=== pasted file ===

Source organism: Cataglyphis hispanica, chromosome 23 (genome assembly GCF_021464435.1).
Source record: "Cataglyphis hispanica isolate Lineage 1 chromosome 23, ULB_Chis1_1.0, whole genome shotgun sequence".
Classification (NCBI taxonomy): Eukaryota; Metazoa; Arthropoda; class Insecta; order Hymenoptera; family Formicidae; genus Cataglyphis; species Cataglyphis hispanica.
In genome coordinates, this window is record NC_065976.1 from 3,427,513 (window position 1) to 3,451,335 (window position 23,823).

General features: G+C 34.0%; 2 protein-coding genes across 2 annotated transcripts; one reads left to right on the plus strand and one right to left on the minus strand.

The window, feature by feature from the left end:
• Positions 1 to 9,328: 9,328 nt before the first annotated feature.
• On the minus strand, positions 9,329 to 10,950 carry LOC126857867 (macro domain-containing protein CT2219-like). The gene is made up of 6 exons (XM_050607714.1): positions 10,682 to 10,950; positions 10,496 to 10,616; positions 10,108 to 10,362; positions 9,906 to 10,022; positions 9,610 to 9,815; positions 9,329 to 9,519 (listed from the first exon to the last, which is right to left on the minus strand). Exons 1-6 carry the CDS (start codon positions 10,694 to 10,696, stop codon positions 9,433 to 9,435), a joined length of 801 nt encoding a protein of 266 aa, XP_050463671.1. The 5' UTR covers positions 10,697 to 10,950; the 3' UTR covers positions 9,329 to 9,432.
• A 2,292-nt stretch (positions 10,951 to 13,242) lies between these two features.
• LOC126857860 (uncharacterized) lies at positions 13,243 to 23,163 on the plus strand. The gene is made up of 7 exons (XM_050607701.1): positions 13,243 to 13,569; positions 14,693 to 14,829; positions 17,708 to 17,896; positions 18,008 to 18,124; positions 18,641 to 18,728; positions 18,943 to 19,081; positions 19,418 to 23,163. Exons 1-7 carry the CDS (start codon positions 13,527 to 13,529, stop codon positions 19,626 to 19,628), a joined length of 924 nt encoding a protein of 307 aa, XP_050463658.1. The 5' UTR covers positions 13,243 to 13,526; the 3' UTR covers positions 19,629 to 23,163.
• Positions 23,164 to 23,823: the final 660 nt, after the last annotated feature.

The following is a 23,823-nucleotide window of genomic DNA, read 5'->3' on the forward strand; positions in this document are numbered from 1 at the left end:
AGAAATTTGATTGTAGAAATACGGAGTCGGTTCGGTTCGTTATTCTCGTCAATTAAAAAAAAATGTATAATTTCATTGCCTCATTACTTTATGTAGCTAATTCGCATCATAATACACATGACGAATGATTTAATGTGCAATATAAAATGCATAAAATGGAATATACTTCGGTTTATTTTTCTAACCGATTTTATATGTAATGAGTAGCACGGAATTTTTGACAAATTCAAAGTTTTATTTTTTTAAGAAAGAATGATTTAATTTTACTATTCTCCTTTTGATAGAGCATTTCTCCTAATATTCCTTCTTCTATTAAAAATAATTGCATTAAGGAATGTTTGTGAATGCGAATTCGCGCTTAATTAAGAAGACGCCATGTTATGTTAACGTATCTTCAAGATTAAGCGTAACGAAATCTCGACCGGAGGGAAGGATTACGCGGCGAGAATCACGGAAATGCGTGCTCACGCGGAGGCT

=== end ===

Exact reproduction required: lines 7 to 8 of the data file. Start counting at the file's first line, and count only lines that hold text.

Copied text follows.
• Positions 1 to 9,328: 9,328 nt before the first annotated feature.
• On the minus strand, positions 9,329 to 10,950 carry LOC126857867 (macro domain-containing protein CT2219-like). The gene is made up of 6 exons (XM_050607714.1): positions 10,682 to 10,950; positions 10,496 to 10,616; positions 10,108 to 10,362; positions 9,906 to 10,022; positions 9,610 to 9,815; positions 9,329 to 9,519 (listed from the first exon to the last, which is right to left on the minus strand). Exons 1-6 carry the CDS (start codon positions 10,694 to 10,696, stop codon positions 9,433 to 9,435), a joined length of 801 nt encoding a protein of 266 aa, XP_050463671.1. The 5' UTR covers positions 10,697 to 10,950; the 3' UTR covers positions 9,329 to 9,432.